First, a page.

If the documentation on the encounter note is insufficient to support eligibility, CMS   will look to other documents or evidence in the physician’s record to support home health eligibility. Therefore, it is very important that the agency supply the physician with any information that supports eligibility so that it may be incorporated into the physician’s record as soon as possible.
  • CMS will not require that the agency obtain the physician’s medical record prior to billing. However, agencies will still need to be assured that F2F encounter occurred as part of the certification prior to billing.  Agencies can accomplish this in several ways:
    • Agencies may continue to use the F2F encounter document form, or a modified form, that has been in place since the beginning of the F2F encounter requirement. Continuing to use the form will provide the agency with tangible evidence that a F2F encounter had been conducted. However, CMS will look for the actual visit note /discharge summary that the information is based on.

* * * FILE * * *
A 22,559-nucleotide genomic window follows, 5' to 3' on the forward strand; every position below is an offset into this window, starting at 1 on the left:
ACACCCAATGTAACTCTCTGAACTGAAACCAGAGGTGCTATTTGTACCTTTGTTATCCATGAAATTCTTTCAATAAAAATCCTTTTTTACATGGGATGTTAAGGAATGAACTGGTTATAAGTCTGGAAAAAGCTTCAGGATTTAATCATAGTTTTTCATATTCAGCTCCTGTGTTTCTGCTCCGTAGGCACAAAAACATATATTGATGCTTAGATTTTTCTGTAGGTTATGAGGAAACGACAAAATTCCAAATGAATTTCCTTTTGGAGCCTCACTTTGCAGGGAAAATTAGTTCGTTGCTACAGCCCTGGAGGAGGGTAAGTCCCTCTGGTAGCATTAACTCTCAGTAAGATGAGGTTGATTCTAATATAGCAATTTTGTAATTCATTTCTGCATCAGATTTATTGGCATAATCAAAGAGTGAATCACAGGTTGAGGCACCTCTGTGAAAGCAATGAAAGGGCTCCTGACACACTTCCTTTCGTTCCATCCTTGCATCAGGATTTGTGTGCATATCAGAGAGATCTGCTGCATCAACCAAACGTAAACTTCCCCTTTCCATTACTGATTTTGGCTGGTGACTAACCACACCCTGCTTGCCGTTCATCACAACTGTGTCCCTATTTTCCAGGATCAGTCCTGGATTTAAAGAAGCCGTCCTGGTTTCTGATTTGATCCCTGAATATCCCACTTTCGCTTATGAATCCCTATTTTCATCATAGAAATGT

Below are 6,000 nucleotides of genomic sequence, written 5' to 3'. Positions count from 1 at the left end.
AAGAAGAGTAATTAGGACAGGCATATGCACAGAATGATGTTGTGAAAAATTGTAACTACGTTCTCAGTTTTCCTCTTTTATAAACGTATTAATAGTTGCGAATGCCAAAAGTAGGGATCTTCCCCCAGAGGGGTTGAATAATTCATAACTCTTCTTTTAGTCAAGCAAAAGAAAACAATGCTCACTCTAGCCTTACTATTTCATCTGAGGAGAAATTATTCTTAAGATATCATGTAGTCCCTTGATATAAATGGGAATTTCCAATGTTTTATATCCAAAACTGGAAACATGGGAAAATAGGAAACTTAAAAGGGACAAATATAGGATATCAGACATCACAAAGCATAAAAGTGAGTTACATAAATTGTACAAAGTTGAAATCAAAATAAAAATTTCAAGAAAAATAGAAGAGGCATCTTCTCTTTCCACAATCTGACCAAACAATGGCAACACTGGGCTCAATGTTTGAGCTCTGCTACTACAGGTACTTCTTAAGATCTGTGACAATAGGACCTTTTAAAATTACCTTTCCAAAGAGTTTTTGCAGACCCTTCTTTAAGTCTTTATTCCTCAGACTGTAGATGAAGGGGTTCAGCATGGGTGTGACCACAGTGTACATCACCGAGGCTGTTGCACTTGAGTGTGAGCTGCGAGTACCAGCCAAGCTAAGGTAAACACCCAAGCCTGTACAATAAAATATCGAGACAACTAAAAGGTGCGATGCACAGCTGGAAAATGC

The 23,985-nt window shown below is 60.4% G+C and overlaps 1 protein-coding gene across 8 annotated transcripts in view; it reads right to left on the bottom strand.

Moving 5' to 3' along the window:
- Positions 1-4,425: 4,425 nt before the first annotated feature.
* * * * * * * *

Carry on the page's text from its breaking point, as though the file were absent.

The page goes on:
• The agency could include a statement on the POC or documentation that is sent to the physician that serve as an attestation that a F2F encounter was conducted within the required time frame, the encounter was related to the primary reason for home health services, and the encounter was conducted by the physician or am allowed NPP.
    • Request the actual note from the physician
  • Agencies should still obtain as much information from the physician as soon as possible,  

There are still many unanswered questions regarding how agencies are to adequately comply with the new F2F rules. NAHC, along with others, have many outstanding questions that have been submitted to CMS.  We will continue to work with CMS to arrive at a reasonable resolution. Look for future NAHC report articles as we learn more.